Thou: A Prayer of the Heart
A Prayer of the Heart
By Pelle Lowe
Light of unparalleled beauty in endless galaxies,
our stars, our moon, in all that exists in this sacred
earth and the gift of my existence on it,
present in your immense Darkness,
immanent everywhere in the unknowable universe,
even in the terrible night of my soul,
You, Who have given me the power to love
And a vision of your infinite mercy
So that I might learn to cry out to you as I would
to one I adore Do not leave! Be with me now!
I pray that you see the confusion of my heart,
and free it from its prison, so I might open to
Your Presence and be astonished with joy.
Let me walk with You, that I might learn
to receive and share Your boundless compassion.
Let it be So.
Author’s Note: It isn’t possible for me to look without amazement at the crazy beauty in NASA’s photographs of the galaxies, or to study the intricate lacey patterns traced by an electron, much less to take note of the fact that most of the universe is Something Unknown, larger by far than all we can detect with our most sophisticated technologies: Dark Matter and its companion, Dark Energy. The advanced physics and mathematics that demonstrate that we are all connected in multiple dimensions simply take the top of my head off. How can such beauty exist, I wonder, if there were not a Creator.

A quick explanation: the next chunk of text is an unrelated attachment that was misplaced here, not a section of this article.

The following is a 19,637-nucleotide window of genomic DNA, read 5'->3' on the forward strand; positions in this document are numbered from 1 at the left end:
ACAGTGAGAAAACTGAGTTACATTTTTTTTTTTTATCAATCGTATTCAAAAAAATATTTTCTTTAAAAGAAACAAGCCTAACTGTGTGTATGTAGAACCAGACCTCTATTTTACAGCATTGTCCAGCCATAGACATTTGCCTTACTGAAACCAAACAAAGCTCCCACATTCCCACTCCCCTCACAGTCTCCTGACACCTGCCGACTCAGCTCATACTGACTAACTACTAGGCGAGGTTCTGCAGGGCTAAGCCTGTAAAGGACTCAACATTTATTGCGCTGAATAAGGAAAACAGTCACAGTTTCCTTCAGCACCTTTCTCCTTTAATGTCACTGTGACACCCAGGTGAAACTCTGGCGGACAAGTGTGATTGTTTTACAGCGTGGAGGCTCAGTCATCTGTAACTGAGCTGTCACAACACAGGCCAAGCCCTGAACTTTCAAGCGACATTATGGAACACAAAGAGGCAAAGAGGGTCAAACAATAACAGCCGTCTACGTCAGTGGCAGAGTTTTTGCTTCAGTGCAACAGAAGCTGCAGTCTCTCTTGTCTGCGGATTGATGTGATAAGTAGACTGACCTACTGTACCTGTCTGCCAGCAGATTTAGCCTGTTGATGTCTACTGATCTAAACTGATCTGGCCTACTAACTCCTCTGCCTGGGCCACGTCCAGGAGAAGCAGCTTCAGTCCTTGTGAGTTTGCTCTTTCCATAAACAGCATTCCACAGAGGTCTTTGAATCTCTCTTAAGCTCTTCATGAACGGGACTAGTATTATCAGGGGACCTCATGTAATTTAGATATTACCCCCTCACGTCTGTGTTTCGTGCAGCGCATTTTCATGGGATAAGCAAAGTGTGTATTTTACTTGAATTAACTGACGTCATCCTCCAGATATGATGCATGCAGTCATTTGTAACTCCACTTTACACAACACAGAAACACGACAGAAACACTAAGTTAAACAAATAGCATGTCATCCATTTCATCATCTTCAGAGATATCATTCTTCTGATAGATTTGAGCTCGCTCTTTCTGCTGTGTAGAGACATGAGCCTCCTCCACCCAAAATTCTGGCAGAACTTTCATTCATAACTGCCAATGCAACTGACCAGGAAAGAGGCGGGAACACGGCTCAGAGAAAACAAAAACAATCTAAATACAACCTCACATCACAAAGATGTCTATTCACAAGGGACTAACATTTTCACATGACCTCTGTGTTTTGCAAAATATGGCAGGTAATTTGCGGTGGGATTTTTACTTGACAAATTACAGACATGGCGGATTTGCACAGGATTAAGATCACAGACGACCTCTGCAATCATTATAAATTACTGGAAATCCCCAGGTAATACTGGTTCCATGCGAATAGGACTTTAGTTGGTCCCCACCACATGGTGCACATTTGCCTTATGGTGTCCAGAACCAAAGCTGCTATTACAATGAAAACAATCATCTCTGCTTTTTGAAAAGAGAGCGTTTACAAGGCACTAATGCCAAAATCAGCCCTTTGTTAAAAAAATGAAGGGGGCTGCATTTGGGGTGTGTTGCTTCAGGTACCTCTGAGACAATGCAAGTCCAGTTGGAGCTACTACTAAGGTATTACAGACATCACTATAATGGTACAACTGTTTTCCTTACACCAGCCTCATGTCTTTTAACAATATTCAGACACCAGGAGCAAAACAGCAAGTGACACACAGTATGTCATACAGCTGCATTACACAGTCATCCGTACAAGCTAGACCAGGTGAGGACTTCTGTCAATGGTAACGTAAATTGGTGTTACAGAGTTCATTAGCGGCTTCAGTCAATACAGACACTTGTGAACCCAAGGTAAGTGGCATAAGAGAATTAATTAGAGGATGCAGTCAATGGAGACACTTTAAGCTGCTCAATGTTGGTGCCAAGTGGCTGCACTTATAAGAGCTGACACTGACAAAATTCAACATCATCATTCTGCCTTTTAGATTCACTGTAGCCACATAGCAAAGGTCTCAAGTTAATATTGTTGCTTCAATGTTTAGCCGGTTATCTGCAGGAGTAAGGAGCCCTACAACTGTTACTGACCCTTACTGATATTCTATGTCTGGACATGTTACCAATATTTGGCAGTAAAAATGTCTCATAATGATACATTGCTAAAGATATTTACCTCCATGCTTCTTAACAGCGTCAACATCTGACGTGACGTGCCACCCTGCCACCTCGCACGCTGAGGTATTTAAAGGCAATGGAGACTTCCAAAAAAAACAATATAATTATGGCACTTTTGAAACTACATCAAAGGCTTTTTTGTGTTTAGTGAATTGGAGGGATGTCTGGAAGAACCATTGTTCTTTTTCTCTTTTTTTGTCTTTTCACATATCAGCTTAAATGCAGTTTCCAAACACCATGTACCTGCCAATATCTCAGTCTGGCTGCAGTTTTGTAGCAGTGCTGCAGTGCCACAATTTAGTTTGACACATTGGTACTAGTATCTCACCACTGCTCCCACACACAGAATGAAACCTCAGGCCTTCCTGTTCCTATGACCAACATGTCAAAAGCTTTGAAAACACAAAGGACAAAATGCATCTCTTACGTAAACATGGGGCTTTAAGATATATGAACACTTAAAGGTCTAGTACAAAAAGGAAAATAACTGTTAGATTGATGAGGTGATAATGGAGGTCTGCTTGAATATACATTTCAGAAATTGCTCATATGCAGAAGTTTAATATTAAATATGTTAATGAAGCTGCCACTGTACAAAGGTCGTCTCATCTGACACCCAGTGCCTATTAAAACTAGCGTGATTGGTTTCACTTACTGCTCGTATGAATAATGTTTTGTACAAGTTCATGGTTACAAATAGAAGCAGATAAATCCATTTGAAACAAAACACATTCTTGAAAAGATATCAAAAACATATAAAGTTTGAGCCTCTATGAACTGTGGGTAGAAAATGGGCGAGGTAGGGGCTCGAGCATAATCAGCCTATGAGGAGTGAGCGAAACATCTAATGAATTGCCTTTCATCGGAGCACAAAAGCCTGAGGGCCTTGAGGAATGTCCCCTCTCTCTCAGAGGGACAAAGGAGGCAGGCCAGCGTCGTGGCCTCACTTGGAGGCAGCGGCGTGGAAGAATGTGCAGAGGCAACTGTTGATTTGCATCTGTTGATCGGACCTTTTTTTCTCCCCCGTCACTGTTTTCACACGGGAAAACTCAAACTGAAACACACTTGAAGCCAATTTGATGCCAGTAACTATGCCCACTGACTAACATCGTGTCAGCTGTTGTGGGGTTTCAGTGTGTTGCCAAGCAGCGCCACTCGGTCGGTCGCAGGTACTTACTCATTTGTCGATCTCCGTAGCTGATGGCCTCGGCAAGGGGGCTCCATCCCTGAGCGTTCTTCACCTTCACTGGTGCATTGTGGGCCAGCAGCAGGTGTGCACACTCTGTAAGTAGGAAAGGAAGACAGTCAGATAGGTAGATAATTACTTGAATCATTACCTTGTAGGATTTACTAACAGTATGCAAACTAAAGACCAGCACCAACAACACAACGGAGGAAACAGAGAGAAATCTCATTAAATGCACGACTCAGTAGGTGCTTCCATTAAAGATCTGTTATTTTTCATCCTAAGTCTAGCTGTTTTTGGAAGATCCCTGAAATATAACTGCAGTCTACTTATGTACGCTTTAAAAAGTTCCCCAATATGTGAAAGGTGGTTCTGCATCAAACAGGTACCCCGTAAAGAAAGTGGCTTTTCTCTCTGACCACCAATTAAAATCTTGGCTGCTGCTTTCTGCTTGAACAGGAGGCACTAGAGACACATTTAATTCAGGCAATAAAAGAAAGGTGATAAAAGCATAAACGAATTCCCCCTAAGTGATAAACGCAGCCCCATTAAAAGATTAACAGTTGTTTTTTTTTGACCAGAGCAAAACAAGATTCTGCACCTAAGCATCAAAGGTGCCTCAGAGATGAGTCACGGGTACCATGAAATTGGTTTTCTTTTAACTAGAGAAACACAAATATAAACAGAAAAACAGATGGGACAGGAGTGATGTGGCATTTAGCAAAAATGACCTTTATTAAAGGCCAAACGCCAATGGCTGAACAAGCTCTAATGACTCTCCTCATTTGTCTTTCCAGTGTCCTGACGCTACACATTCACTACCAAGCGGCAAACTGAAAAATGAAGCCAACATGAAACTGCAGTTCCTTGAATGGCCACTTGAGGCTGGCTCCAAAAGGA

As I have aged, my sense of awe has only increased and includes an emergent longing for the experience of an intimacy within this infinite miracle. For me this is a new kind of wonder. The tensile fragility of my love for another seems to be only half the story of this longing, the human half of creation. But what of that profoundly untranslatable experience of the mystics? Is it the beauty and terror of the Creator reaching directly into our own hearts? And what of my own recent experience of an inexplicable tenderness toward parts of myself I had most rejected?
This prayer is my way of asking. Originally I wrote this in the familiar case, which we have lost in English but retain in many other languages. Tu—in most modern Romance languages the familiar form of address among friends and close family members—was it Abba (the Aramaic equivalent of Daddy) Jesus called out to? And it is like the Du of Martin Buber’s I and Thou. But the older English form has grown strange to us, so I left it only in the title, Thou, but my intention throughout the prayer was to speak in that familiar inward form of address. §
Pelle Lowe is a writer, experimental filmmaker, and intermedia artist. She began writing at the William Joiner Institute for the Study of War and Social Consequences at UMass, Boston. Her recent poems have appeared in FIELD: Contemporary Poetry and Poetics; the Arch Literary Journal from Washington University; the online magazine Inertia; and Cyphers, an Irish literary journal.
Header Image: NASA, ESA, HEIC, and The Hubble Heritage Team (STScI/AURA)